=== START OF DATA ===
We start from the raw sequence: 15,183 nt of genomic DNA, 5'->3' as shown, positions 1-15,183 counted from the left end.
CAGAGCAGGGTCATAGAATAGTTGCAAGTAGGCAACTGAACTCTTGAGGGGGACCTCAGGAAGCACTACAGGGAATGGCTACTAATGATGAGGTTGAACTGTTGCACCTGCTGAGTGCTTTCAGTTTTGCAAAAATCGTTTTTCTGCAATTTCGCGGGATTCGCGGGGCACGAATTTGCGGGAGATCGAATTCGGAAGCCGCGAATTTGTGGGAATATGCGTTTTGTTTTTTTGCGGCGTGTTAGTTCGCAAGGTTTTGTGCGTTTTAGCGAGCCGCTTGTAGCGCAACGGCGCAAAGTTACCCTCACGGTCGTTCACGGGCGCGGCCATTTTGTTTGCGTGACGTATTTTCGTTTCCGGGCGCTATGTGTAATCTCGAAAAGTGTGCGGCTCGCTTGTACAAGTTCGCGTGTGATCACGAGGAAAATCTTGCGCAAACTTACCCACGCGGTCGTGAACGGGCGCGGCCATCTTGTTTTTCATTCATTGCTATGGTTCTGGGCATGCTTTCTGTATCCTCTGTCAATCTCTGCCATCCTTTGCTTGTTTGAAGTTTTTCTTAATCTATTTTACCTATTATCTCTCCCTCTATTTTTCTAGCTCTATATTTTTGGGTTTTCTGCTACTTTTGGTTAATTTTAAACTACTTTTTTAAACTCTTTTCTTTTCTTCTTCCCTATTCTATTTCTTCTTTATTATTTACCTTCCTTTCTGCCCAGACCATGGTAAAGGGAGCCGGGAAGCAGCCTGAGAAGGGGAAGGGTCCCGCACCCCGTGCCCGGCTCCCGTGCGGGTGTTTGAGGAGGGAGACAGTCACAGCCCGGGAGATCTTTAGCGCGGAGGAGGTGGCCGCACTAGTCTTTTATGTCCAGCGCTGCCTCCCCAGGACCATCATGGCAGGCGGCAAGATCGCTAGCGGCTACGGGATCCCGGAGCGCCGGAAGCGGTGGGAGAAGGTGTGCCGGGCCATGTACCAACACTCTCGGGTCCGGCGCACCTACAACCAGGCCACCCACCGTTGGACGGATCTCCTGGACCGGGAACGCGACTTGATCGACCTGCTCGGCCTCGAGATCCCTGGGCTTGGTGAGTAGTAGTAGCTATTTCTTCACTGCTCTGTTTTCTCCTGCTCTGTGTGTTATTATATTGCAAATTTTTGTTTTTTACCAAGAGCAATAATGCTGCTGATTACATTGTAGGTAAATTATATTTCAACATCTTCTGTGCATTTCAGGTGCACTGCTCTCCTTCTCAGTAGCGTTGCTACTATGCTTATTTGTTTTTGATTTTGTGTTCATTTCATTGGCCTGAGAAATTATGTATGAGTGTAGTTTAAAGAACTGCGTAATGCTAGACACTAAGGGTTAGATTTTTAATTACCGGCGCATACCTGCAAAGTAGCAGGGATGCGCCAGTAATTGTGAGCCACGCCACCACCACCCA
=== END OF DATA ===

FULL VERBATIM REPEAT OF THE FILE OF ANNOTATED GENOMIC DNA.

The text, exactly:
We start from the raw sequence: 15,183 nt of genomic DNA, 5'->3' as shown, positions 1-15,183 counted from the left end.
CAGAGCAGGGTCATAGAATAGTTGCAAGTAGGCAACTGAACTCTTGAGGGGGACCTCAGGAAGCACTACAGGGAATGGCTACTAATGATGAGGTTGAACTGTTGCACCTGCTGAGTGCTTTCAGTTTTGCAAAAATCGTTTTTCTGCAATTTCGCGGGATTCGCGGGGCACGAATTTGCGGGAGATCGAATTCGGAAGCCGCGAATTTGTGGGAATATGCGTTTTGTTTTTTTGCGGCGTGTTAGTTCGCAAGGTTTTGTGCGTTTTAGCGAGCCGCTTGTAGCGCAACGGCGCAAAGTTACCCTCACGGTCGTTCACGGGCGCGGCCATTTTGTTTGCGTGACGTATTTTCGTTTCCGGGCGCTATGTGTAATCTCGAAAAGTGTGCGGCTCGCTTGTACAAGTTCGCGTGTGATCACGAGGAAAATCTTGCGCAAACTTACCCACGCGGTCGTGAACGGGCGCGGCCATCTTGTTTTTCATTCATTGCTATGGTTCTGGGCATGCTTTCTGTATCCTCTGTCAATCTCTGCCATCCTTTGCTTGTTTGAAGTTTTTCTTAATCTATTTTACCTATTATCTCTCCCTCTATTTTTCTAGCTCTATATTTTTGGGTTTTCTGCTACTTTTGGTTAATTTTAAACTACTTTTTTAAACTCTTTTCTTTTCTTCTTCCCTATTCTATTTCTTCTTTATTATTTACCTTCCTTTCTGCCCAGACCATGGTAAAGGGAGCCGGGAAGCAGCCTGAGAAGGGGAAGGGTCCCGCACCCCGTGCCCGGCTCCCGTGCGGGTGTTTGAGGAGGGAGACAGTCACAGCCCGGGAGATCTTTAGCGCGGAGGAGGTGGCCGCACTAGTCTTTTATGTCCAGCGCTGCCTCCCCAGGACCATCATGGCAGGCGGCAAGATCGCTAGCGGCTACGGGATCCCGGAGCGCCGGAAGCGGTGGGAGAAGGTGTGCCGGGCCATGTACCAACACTCTCGGGTCCGGCGCACCTACAACCAGGCCACCCACCGTTGGACGGATCTCCTGGACCGGGAACGCGACTTGATCGACCTGCTCGGCCTCGAGATCCCTGGGCTTGGTGAGTAGTAGTAGCTATTTCTTCACTGCTCTGTTTTCTCCTGCTCTGTGTGTTATTATATTGCAAATTTTTGTTTTTTACCAAGAGCAATAATGCTGCTGATTACATTGTAGGTAAATTATATTTCAACATCTTCTGTGCATTTCAGGTGCACTGCTCTCCTTCTCAGTAGCGTTGCTACTATGCTTATTTGTTTTTGATTTTGTGTTCATTTCATTGGCCTGAGAAATTATGTATGAGTGTAGTTTAAAGAACTGCGTAATGCTAGACACTAAGGGTTAGATTTTTAATTACCGGCGCATACCTGCAAAGTAGCAGGGATGCGCCAGTAATTGTGAGCCACGCCACCACCACCCA